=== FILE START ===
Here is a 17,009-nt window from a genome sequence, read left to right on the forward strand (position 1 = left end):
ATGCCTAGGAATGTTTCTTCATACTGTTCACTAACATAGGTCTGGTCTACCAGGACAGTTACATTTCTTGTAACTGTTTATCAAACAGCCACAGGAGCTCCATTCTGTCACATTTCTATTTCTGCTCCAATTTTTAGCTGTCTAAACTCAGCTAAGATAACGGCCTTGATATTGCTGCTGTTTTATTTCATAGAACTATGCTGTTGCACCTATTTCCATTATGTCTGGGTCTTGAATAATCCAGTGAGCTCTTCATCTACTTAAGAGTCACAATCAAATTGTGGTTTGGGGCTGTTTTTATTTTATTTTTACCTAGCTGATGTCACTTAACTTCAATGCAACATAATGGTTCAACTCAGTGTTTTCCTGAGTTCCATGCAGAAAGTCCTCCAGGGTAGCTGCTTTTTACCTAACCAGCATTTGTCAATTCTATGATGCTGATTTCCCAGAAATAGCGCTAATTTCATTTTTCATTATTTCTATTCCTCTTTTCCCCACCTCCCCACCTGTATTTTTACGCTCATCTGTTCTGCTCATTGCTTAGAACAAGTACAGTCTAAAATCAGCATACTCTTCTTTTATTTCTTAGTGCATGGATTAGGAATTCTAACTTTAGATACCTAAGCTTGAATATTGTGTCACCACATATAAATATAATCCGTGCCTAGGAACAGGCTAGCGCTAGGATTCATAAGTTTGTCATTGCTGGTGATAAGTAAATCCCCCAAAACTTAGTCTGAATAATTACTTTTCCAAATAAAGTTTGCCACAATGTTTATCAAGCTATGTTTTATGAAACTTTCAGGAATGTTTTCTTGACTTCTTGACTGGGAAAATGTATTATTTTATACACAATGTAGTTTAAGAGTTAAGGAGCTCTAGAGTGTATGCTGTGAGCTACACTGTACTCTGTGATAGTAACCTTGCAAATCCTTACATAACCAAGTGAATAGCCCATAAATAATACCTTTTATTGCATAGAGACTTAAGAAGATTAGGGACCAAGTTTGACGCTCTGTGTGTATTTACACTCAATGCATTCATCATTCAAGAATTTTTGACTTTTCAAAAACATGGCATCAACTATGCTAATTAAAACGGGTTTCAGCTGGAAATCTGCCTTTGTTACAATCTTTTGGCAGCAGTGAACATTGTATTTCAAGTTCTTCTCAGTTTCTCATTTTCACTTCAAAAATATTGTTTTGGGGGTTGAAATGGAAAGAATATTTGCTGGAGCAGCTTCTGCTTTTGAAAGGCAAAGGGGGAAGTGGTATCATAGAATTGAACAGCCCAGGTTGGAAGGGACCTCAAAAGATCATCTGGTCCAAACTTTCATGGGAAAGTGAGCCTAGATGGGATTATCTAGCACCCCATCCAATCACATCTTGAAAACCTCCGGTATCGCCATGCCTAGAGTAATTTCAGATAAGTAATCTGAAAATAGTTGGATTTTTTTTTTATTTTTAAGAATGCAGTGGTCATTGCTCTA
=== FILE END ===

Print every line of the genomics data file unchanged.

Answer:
Here is a 17,009-nt window from a genome sequence, read left to right on the forward strand (position 1 = left end):
ATGCCTAGGAATGTTTCTTCATACTGTTCACTAACATAGGTCTGGTCTACCAGGACAGTTACATTTCTTGTAACTGTTTATCAAACAGCCACAGGAGCTCCATTCTGTCACATTTCTATTTCTGCTCCAATTTTTAGCTGTCTAAACTCAGCTAAGATAACGGCCTTGATATTGCTGCTGTTTTATTTCATAGAACTATGCTGTTGCACCTATTTCCATTATGTCTGGGTCTTGAATAATCCAGTGAGCTCTTCATCTACTTAAGAGTCACAATCAAATTGTGGTTTGGGGCTGTTTTTATTTTATTTTTACCTAGCTGATGTCACTTAACTTCAATGCAACATAATGGTTCAACTCAGTGTTTTCCTGAGTTCCATGCAGAAAGTCCTCCAGGGTAGCTGCTTTTTACCTAACCAGCATTTGTCAATTCTATGATGCTGATTTCCCAGAAATAGCGCTAATTTCATTTTTCATTATTTCTATTCCTCTTTTCCCCACCTCCCCACCTGTATTTTTACGCTCATCTGTTCTGCTCATTGCTTAGAACAAGTACAGTCTAAAATCAGCATACTCTTCTTTTATTTCTTAGTGCATGGATTAGGAATTCTAACTTTAGATACCTAAGCTTGAATATTGTGTCACCACATATAAATATAATCCGTGCCTAGGAACAGGCTAGCGCTAGGATTCATAAGTTTGTCATTGCTGGTGATAAGTAAATCCCCCAAAACTTAGTCTGAATAATTACTTTTCCAAATAAAGTTTGCCACAATGTTTATCAAGCTATGTTTTATGAAACTTTCAGGAATGTTTTCTTGACTTCTTGACTGGGAAAATGTATTATTTTATACACAATGTAGTTTAAGAGTTAAGGAGCTCTAGAGTGTATGCTGTGAGCTACACTGTACTCTGTGATAGTAACCTTGCAAATCCTTACATAACCAAGTGAATAGCCCATAAATAATACCTTTTATTGCATAGAGACTTAAGAAGATTAGGGACCAAGTTTGACGCTCTGTGTGTATTTACACTCAATGCATTCATCATTCAAGAATTTTTGACTTTTCAAAAACATGGCATCAACTATGCTAATTAAAACGGGTTTCAGCTGGAAATCTGCCTTTGTTACAATCTTTTGGCAGCAGTGAACATTGTATTTCAAGTTCTTCTCAGTTTCTCATTTTCACTTCAAAAATATTGTTTTGGGGGTTGAAATGGAAAGAATATTTGCTGGAGCAGCTTCTGCTTTTGAAAGGCAAAGGGGGAAGTGGTATCATAGAATTGAACAGCCCAGGTTGGAAGGGACCTCAAAAGATCATCTGGTCCAAACTTTCATGGGAAAGTGAGCCTAGATGGGATTATCTAGCACCCCATCCAATCACATCTTGAAAACCTCCGGTATCGCCATGCCTAGAGTAATTTCAGATAAGTAATCTGAAAATAGTTGGATTTTTTTTTTATTTTTAAGAATGCAGTGGTCATTGCTCTA